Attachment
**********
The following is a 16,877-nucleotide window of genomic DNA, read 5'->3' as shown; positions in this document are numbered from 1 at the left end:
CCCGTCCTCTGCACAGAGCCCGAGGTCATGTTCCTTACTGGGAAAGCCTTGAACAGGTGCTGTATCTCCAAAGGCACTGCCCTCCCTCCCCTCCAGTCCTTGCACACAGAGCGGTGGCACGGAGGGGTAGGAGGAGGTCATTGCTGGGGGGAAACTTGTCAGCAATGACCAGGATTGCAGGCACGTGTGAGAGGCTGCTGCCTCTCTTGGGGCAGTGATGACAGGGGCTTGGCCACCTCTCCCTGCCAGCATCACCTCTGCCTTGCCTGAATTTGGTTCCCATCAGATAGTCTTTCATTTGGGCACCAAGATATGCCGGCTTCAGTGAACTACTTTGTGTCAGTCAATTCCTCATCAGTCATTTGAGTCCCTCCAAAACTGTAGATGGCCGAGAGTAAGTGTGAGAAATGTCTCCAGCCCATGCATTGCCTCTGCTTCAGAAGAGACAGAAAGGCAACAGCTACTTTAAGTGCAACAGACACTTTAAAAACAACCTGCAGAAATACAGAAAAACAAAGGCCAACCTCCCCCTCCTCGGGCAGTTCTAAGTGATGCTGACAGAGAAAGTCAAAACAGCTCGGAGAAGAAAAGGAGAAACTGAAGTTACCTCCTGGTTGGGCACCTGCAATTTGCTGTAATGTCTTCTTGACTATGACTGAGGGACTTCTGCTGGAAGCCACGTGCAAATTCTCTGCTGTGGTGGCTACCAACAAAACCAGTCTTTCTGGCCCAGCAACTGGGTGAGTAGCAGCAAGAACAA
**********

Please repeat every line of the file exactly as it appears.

The following is a 16,877-nucleotide window of genomic DNA, read 5'->3' as shown; positions in this document are numbered from 1 at the left end:
CCCGTCCTCTGCACAGAGCCCGAGGTCATGTTCCTTACTGGGAAAGCCTTGAACAGGTGCTGTATCTCCAAAGGCACTGCCCTCCCTCCCCTCCAGTCCTTGCACACAGAGCGGTGGCACGGAGGGGTAGGAGGAGGTCATTGCTGGGGGGAAACTTGTCAGCAATGACCAGGATTGCAGGCACGTGTGAGAGGCTGCTGCCTCTCTTGGGGCAGTGATGACAGGGGCTTGGCCACCTCTCCCTGCCAGCATCACCTCTGCCTTGCCTGAATTTGGTTCCCATCAGATAGTCTTTCATTTGGGCACCAAGATATGCCGGCTTCAGTGAACTACTTTGTGTCAGTCAATTCCTCATCAGTCATTTGAGTCCCTCCAAAACTGTAGATGGCCGAGAGTAAGTGTGAGAAATGTCTCCAGCCCATGCATTGCCTCTGCTTCAGAAGAGACAGAAAGGCAACAGCTACTTTAAGTGCAACAGACACTTTAAAAACAACCTGCAGAAATACAGAAAAACAAAGGCCAACCTCCCCCTCCTCGGGCAGTTCTAAGTGATGCTGACAGAGAAAGTCAAAACAGCTCGGAGAAGAAAAGGAGAAACTGAAGTTACCTCCTGGTTGGGCACCTGCAATTTGCTGTAATGTCTTCTTGACTATGACTGAGGGACTTCTGCTGGAAGCCACGTGCAAATTCTCTGCTGTGGTGGCTACCAACAAAACCAGTCTTTCTGGCCCAGCAACTGGGTGAGTAGCAGCAAGAACAA